Why I Told My Child It’s Okay To Quit

Posted on Jan 26 2016 - 1:09am by My Little Villagers

Okay To QuitIn today’s society, it is expected to have your child in some sort of extracurricular activity. Whether they play a sport or a musical instrument, join a group like the Boy Scouts, or get involved in performing arts, it doesn’t really matter what it is as long as they are involved in something outside of school. That is the way it seems to be where I live anyway, which is Silicon Valley.

Some parents take it to the extreme though. For example, I know a few seven year olds who are in four extracurricular activities and just the thought of it not only makes me cringe, it actually makes me sad. Being involved in an activity outside of school is great for kids, but four? Come on now! How these mothers have time to shuffle their kids to and from these activities throughout the week has me baffled, because I hardly have time to take a shower or catch my breath after chasing my littlest one around the house all day trying to put her frigin’ pants back on! I also don’t understand how these children have time to be, well, children. While I agree it’s good to stimulate young minds and keep their bodies active, I believe that children also need downtime. Whether that means playing a game on the iPad (Don’t you judge me!), doodling, or jumping in muddy puddles, it really doesn’t matter, as long as they are given time to unwind and just be a kid.

When my daughter was three years old, I enrolled her in a ballet class for the summer. Being the tomboy that she was, she refused to wear a pink tutu like the rest of the little girls in her class. Being the desperate first time mom that I was, I let her pick out her own dance attire, which ended up being a sparkly rainbow leotard. I have to admit, it was definitely my daughter’s style, because she has always marched to the beat of her own drum. This is something I have always admired about her. Although I gave her props for being original, judging by the look on her dance instructor’s face when she first walked in, I could see that we didn’t share the same outlook. Sure, I admit her leotard looked a bit like a unicorn threw up a rainbow all over it, but hey! My baby was happy and that’s all that mattered to me. During ballet class, my daughter enjoyed watching herself dance in the mirror. What’s wrong with that? Well, she wasn’t copying the instructor’s dance. She was creating her own dance. Again, I give my daughter kudos for originality, but that just doesn’t fly with ballet instructors. I was paying good money for something she could do at home in front of my bedroom mirror. Now, don’t get me wrong. I love my daughter, but she isn’t the most coordinated kid in the world. I kid you not, her dancing is almost exactly like Elaine’s from Seinfeld. She is awesome at a lot of things, but dancing is simply not one of them. Needless to say, that summer ballet class was her first and last.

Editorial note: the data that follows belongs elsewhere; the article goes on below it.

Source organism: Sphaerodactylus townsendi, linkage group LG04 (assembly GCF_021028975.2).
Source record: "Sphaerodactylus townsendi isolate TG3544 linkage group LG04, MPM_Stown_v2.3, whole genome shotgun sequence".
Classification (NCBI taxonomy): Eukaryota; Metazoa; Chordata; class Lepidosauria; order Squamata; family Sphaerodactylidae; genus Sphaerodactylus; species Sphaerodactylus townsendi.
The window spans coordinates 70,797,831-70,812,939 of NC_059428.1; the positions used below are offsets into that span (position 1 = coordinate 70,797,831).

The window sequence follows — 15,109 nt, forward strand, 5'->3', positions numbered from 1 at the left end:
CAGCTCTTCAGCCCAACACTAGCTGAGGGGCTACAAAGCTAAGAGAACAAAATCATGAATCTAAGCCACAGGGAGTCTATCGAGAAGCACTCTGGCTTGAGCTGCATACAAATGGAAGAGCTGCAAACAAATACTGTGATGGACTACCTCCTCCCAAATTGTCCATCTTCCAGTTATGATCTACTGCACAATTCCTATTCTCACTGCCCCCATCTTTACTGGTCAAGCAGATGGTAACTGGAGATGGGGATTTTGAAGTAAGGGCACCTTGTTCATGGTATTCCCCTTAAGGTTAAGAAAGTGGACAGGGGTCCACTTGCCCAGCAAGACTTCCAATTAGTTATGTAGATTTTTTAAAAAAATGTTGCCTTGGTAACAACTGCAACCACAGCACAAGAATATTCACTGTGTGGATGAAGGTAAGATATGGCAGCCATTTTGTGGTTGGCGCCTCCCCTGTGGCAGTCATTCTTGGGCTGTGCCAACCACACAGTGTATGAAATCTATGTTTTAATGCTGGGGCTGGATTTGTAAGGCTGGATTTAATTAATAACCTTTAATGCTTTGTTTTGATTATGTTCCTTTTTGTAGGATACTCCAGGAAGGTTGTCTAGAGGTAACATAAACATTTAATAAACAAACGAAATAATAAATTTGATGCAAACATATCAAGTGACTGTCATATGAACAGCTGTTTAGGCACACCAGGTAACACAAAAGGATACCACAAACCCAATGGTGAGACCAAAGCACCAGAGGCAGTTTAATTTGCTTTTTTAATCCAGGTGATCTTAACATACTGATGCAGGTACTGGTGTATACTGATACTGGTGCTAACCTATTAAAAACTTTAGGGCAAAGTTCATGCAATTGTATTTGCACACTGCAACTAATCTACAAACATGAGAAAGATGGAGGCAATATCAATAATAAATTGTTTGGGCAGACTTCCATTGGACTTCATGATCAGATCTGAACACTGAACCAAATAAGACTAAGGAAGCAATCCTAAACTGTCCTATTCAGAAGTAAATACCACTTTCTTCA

Moving right along, it was another two years until I enrolled my daughter in another extracurricular activity. When she was five years old, she was diagnosed with ADHD (Attention Deficit Hyperactivity Disorder), which explained why she had such a difficult time following instructions in her dance class. I read that martial arts was an excellent activity for children with ADHD, because it helped children focus better, helped with their coordination skills, and boosted their self esteem. My daughter needed all of that. I knew my daughter would have to follow instructions just like she did in ballet, but since she was older now, I thought she’d be able to handle that. I took karate as a child and earned my black belt when I was ten years old. I have a lot of fun memories from my days as a karate kid and I was hoping my daughter would follow in my footsteps, so I enrolled her in a karate class, which was actually at the same studio I went to. To my relief, my daughter did very well in karate. She listened well, followed instructions like a champ, and passed every test she took. I was so proud of her and I was proud of myself too for enrolling her in an activity that not only helped her with her ADHD, it was also an activity I loved seeing her be a part of. Was she having fun though? Was she enjoying it? The answer unfortunately is no, she wasn’t. She wasn’t excited about karate at all and she could care less about earning a new colored belt.

I was so thrilled about my daughter finally being in an activity she was good at and I am ashamed to admit that I selfishly never stopped to ask her if that was what she wanted to do. This isn’t my childhood. It’s hers. I, nor any parent for that matter, should decide how children spend their free time. It is not up to us. As parents, we need to respect and support what our children are interested in and encourage and foster their curiosity the best we can. After I came to this realization, I had a long talk with my daughter. She told me that she was afraid to tell me she wanted to quit, because she thought I’d be angry and disappointed with her. Although I was brought up to associate quitting as negative, I threw that nonsense away and embraced my daughter. I don’t mean just a hugging embrace. I embraced her, who she really is, her passions, her dreams. All of it. I told my daughter that if she wants to quit karate, I am okay with that. As cheesy as this sounds, the only reason I would be angry or disappointed with her is if she quit following her heart.

So what is next for my daughter? Her new drawing class starts in a couple of weeks and this is 100% her choice.

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